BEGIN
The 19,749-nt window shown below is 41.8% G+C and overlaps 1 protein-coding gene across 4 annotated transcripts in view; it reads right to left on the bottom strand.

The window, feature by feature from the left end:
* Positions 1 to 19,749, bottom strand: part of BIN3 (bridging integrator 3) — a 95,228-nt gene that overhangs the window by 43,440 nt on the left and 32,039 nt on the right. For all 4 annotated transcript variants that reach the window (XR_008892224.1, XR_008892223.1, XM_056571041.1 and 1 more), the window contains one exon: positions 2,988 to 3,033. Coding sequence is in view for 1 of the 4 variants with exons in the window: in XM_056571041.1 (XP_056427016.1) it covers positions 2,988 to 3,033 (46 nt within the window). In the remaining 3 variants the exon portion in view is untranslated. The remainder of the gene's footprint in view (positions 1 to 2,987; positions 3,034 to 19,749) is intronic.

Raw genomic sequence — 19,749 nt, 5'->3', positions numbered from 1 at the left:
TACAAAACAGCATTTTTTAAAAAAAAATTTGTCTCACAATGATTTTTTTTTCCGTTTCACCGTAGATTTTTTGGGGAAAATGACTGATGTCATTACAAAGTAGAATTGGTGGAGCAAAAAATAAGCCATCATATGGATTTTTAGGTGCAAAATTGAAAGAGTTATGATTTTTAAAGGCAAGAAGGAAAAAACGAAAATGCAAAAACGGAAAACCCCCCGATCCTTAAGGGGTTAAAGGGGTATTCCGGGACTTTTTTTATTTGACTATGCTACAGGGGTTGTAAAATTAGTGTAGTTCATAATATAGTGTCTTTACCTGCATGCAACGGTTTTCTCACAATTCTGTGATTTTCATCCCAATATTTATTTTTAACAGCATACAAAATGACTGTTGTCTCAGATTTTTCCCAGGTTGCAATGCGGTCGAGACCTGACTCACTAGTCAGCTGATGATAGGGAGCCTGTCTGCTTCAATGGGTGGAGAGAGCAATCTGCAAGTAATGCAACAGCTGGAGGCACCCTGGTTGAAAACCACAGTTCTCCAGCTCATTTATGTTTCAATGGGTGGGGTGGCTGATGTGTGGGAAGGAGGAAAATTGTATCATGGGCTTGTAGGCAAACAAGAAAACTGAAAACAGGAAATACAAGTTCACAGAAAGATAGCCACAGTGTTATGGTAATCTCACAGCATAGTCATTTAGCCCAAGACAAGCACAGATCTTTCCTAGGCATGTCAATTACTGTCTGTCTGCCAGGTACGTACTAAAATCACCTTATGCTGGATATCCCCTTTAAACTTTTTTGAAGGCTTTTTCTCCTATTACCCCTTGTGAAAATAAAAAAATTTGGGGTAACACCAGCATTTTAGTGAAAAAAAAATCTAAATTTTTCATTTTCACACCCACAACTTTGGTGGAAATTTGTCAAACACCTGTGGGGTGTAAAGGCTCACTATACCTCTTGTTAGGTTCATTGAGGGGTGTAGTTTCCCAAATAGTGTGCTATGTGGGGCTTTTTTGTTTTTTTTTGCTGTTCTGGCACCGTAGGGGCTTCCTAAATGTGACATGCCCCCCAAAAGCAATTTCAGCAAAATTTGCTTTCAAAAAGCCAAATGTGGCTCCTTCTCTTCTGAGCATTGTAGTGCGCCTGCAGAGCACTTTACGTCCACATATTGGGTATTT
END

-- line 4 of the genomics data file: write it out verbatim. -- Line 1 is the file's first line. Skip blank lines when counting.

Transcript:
Raw genomic sequence — 19,749 nt, 5'->3', positions numbered from 1 at the left: